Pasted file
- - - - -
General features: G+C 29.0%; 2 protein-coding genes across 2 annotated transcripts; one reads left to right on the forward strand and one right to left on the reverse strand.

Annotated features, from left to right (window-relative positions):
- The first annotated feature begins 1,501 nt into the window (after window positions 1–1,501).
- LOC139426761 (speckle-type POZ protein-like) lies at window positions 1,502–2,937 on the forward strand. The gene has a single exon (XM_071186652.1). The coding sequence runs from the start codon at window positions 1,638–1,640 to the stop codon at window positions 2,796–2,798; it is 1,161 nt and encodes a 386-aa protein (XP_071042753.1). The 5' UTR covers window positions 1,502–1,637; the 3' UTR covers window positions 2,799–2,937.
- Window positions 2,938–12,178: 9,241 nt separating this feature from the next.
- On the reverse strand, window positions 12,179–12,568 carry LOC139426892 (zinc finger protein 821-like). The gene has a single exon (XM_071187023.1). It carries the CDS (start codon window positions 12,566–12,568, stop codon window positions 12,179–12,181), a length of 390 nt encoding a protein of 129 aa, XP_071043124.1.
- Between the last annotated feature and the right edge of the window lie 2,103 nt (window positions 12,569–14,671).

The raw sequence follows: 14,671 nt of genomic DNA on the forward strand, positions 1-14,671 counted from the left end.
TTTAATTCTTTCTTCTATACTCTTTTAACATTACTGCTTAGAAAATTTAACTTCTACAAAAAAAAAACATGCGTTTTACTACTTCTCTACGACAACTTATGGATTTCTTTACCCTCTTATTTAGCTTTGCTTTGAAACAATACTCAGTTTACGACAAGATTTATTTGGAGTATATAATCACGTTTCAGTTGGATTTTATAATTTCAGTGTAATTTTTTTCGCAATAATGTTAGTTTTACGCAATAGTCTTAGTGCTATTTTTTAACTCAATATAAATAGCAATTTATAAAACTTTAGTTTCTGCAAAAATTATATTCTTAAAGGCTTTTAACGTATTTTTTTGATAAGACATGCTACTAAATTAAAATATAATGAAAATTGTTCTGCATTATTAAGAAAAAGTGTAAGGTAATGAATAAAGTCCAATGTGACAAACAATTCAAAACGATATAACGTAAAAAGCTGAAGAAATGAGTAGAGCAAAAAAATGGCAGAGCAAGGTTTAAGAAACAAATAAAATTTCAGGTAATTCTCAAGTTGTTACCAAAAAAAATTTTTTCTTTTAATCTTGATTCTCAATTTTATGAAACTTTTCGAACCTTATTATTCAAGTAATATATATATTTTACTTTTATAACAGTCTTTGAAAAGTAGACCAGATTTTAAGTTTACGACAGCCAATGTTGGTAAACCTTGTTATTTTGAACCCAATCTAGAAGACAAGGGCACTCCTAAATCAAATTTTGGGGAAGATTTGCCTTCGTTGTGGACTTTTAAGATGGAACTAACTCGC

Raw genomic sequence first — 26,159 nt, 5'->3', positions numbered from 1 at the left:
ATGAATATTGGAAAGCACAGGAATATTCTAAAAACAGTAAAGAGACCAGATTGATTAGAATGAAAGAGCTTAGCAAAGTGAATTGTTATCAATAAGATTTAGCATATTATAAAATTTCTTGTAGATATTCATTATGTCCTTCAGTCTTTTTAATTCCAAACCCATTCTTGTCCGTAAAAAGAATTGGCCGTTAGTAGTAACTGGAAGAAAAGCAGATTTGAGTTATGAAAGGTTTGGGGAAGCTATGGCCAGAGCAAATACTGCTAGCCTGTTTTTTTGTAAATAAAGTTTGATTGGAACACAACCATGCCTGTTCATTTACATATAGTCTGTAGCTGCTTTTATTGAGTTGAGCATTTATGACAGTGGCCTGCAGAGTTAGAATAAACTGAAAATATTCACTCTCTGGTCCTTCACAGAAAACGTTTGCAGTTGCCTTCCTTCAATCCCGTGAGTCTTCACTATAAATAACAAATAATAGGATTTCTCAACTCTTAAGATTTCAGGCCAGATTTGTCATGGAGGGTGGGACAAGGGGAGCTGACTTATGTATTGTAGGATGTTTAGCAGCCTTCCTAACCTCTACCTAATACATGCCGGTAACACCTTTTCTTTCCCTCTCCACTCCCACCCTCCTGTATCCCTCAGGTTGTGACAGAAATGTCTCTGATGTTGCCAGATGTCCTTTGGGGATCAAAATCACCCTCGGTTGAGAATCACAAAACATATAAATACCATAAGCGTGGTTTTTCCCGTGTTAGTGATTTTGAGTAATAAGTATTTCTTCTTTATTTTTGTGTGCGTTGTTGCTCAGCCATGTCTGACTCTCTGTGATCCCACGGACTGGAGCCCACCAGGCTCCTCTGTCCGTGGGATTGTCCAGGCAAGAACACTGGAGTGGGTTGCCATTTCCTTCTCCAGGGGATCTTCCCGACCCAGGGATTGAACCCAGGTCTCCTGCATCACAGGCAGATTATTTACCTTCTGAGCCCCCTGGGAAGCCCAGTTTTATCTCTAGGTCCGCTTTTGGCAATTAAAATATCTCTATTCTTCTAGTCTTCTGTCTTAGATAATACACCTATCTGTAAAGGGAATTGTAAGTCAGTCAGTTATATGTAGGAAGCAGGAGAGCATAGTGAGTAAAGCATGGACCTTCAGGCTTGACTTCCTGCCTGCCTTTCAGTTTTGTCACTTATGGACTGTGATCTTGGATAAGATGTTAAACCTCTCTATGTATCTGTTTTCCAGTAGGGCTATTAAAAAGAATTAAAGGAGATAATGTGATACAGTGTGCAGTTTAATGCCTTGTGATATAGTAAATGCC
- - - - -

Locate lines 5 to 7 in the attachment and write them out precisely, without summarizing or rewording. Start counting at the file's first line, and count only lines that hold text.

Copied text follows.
- Window positions 2,938–12,178: 9,241 nt separating this feature from the next.
- On the reverse strand, window positions 12,179–12,568 carry LOC139426892 (zinc finger protein 821-like). The gene has a single exon (XM_071187023.1). It carries the CDS (start codon window positions 12,566–12,568, stop codon window positions 12,179–12,181), a length of 390 nt encoding a protein of 129 aa, XP_071043124.1.
- Between the last annotated feature and the right edge of the window lie 2,103 nt (window positions 12,569–14,671).